Gillian Wong at The Wall Street Journal provides more details on the draft antiterror law and its implications for foreign tech companies. (See more on the law from other angles via CDT.)
The draft law requires both foreign and domestic telecommunications and Internet service providers to create backdoors in their systems to give Chinese authorities surveillance access, hand over copies of their encryption codes and assist government agencies with decryption when asked, among other provisions. Companies will be required to store Chinese users’ data on servers in the Chinese mainland or they won’t be allowed to operate in China, it says.
Business groups and industry insiders say they are worried about the draft law’s scope and whether they are able to carry out its requirements.
[…] The law is being reviewed by the Standing Committee of the National People’s Congress, China’s legislature. The broader body is scheduled to convene on Thursday. The committee said on its website this week that it now included provisions that authorities must seek permission from Chinese officials before gaining access to citizens’ information through telecom and Internet companies. [Source]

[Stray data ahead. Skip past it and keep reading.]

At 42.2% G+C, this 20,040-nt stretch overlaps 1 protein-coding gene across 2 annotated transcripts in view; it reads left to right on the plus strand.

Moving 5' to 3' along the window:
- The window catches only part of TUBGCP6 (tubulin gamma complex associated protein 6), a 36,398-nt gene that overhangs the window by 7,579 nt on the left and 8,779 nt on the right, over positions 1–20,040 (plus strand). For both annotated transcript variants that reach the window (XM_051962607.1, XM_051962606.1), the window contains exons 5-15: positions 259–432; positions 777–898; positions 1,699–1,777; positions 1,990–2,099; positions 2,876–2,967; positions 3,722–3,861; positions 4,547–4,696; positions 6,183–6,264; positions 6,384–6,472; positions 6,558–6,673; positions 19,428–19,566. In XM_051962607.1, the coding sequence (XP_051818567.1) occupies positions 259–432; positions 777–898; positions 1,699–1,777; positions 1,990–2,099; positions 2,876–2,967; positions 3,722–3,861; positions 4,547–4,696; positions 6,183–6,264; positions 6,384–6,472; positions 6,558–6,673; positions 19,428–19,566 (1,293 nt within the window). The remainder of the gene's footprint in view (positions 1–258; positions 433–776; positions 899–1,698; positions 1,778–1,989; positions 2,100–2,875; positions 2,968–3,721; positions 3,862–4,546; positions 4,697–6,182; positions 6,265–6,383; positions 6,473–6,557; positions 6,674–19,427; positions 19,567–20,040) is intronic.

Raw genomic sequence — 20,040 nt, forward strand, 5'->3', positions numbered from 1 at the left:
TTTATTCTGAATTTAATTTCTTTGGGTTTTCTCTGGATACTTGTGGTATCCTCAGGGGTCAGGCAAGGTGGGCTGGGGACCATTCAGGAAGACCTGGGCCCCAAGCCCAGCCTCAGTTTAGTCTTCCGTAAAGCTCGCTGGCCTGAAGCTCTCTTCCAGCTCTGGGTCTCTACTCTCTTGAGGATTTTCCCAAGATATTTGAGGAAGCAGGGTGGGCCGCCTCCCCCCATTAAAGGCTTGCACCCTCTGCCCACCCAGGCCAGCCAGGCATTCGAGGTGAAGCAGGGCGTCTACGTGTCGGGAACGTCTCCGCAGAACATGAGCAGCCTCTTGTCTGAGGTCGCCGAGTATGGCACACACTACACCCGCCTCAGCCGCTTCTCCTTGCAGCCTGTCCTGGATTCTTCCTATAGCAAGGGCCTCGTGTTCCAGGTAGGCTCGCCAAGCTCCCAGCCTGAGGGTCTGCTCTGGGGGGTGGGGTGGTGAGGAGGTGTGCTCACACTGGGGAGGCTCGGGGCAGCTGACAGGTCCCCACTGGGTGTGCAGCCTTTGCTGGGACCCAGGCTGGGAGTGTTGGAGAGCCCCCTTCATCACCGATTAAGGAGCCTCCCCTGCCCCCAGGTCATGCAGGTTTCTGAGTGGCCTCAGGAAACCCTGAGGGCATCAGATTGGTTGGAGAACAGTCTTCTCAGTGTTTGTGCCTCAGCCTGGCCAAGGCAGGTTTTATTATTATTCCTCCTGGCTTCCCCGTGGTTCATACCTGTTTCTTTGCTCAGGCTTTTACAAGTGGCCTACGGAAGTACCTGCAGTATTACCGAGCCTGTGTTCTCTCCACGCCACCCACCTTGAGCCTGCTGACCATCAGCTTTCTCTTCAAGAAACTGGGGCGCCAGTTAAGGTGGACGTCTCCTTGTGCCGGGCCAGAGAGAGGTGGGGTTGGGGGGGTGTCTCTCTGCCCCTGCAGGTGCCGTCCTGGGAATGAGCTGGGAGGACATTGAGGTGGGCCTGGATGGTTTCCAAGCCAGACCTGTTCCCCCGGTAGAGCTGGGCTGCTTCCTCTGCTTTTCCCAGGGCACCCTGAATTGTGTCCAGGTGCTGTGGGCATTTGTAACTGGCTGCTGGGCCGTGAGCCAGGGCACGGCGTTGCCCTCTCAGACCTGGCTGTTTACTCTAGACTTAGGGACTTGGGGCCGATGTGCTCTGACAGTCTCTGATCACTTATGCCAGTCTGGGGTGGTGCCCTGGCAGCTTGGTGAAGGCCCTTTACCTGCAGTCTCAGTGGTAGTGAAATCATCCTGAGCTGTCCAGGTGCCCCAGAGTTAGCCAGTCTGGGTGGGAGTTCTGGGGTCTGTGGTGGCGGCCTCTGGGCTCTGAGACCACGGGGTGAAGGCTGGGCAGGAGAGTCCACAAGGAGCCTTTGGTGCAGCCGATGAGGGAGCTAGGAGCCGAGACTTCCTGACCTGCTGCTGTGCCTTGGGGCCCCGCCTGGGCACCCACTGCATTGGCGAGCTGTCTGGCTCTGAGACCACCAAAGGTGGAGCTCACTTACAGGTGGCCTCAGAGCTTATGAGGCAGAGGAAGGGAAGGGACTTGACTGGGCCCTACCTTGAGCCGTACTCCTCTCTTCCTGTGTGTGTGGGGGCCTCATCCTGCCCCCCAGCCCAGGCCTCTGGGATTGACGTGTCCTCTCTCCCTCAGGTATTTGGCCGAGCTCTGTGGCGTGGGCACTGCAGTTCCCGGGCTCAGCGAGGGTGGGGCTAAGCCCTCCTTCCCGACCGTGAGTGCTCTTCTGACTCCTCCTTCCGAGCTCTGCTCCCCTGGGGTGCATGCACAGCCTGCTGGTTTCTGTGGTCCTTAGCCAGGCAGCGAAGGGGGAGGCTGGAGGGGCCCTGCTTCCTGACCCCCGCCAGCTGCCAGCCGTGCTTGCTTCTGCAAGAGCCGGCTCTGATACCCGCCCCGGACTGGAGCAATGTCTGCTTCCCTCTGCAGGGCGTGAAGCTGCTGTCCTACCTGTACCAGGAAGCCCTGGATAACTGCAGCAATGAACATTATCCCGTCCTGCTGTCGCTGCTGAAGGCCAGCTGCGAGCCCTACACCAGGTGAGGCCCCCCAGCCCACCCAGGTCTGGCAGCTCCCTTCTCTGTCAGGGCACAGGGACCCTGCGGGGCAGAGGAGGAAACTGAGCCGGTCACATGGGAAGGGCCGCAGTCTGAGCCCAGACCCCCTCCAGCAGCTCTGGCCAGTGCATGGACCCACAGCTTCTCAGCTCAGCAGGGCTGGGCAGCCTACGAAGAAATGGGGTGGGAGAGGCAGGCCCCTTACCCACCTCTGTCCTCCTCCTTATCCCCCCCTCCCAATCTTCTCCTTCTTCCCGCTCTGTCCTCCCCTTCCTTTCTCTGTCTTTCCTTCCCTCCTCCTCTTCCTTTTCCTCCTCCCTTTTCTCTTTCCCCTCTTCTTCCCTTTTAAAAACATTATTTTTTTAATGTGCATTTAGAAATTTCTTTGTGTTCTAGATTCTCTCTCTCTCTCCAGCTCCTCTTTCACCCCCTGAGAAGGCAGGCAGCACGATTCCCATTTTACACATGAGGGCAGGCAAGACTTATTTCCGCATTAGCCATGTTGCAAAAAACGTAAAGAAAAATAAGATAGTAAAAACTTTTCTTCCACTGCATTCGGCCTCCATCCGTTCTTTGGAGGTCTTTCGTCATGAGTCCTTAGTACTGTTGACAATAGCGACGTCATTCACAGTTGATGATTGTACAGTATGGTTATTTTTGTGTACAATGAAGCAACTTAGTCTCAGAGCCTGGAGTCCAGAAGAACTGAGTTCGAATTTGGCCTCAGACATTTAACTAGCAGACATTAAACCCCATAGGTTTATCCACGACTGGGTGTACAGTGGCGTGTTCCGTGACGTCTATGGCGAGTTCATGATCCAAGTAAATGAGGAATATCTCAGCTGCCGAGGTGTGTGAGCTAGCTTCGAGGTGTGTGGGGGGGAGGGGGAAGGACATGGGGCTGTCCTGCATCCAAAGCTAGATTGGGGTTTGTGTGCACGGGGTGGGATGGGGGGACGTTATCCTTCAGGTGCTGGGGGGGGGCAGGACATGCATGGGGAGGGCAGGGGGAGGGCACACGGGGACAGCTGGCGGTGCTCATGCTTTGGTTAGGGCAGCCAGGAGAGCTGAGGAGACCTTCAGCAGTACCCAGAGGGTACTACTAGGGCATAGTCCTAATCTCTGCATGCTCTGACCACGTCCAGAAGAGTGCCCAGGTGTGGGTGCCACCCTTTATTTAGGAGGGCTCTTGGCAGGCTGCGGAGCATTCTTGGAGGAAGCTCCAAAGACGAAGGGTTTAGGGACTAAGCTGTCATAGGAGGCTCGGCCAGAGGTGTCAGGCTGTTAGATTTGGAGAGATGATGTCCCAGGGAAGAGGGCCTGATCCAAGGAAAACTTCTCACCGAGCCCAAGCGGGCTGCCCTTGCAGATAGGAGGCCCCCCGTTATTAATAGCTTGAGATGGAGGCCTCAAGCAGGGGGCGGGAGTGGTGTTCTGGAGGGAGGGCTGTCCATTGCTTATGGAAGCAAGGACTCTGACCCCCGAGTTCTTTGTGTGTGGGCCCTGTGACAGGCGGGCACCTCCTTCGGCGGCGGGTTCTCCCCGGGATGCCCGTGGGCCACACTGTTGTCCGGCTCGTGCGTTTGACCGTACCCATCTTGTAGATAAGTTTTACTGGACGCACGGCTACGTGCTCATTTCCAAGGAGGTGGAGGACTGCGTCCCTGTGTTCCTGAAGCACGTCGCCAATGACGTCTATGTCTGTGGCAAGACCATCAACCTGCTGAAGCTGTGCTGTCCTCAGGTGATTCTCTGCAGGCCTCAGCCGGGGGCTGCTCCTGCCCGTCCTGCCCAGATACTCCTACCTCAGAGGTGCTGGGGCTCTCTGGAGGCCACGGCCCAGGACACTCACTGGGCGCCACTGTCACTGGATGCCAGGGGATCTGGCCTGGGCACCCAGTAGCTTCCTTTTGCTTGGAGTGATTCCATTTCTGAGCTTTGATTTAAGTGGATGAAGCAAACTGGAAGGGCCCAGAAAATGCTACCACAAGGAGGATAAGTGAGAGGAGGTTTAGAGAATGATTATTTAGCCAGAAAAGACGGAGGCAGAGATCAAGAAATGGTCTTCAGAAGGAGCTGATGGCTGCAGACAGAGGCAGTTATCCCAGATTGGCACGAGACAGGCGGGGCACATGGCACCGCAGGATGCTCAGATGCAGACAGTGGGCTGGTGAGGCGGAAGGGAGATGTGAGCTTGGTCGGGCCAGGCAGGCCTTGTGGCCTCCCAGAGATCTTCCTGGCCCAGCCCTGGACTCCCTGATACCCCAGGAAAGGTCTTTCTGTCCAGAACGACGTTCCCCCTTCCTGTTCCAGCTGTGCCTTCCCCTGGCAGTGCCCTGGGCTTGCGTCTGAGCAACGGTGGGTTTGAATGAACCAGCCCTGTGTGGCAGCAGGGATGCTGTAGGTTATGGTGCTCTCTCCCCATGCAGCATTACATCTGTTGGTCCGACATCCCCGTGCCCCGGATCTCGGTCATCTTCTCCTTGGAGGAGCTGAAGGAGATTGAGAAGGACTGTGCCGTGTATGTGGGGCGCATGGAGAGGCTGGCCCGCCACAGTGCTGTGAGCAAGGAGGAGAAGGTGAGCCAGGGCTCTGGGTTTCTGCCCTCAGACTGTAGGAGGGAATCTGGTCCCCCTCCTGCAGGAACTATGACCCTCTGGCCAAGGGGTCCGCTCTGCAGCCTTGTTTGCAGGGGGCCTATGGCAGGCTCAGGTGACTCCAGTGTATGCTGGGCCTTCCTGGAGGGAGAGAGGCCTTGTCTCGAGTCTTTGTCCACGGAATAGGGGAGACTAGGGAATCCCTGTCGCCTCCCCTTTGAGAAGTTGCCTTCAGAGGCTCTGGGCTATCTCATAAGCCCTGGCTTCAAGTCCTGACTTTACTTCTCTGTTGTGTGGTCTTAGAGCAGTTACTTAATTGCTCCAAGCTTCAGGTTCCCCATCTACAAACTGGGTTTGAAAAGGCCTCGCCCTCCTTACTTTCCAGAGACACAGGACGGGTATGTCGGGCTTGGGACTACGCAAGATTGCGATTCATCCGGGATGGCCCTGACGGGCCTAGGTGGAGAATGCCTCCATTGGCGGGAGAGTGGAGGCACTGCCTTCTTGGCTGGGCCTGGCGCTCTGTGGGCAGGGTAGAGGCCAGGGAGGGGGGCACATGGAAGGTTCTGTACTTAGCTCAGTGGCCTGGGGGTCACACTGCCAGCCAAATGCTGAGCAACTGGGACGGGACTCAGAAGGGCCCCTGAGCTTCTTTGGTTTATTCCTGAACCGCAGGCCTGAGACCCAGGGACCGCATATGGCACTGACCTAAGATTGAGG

Paul Carsten at Reuters reports that the Chinese government has recently revised its list of approved state procurement technology vendors, replacing products from a number of leading foreign companies including Apple and Cisco with those produced by domestic firms. This follows similar reports last year regarding Apple products, Microsoft’s Windows 8 operating system, and both American and Russian antivirus software.
The lists cover smaller-scale direct purchases of technology equipment, and central government bodies can only buy items not on the list as part of a competitive tender process.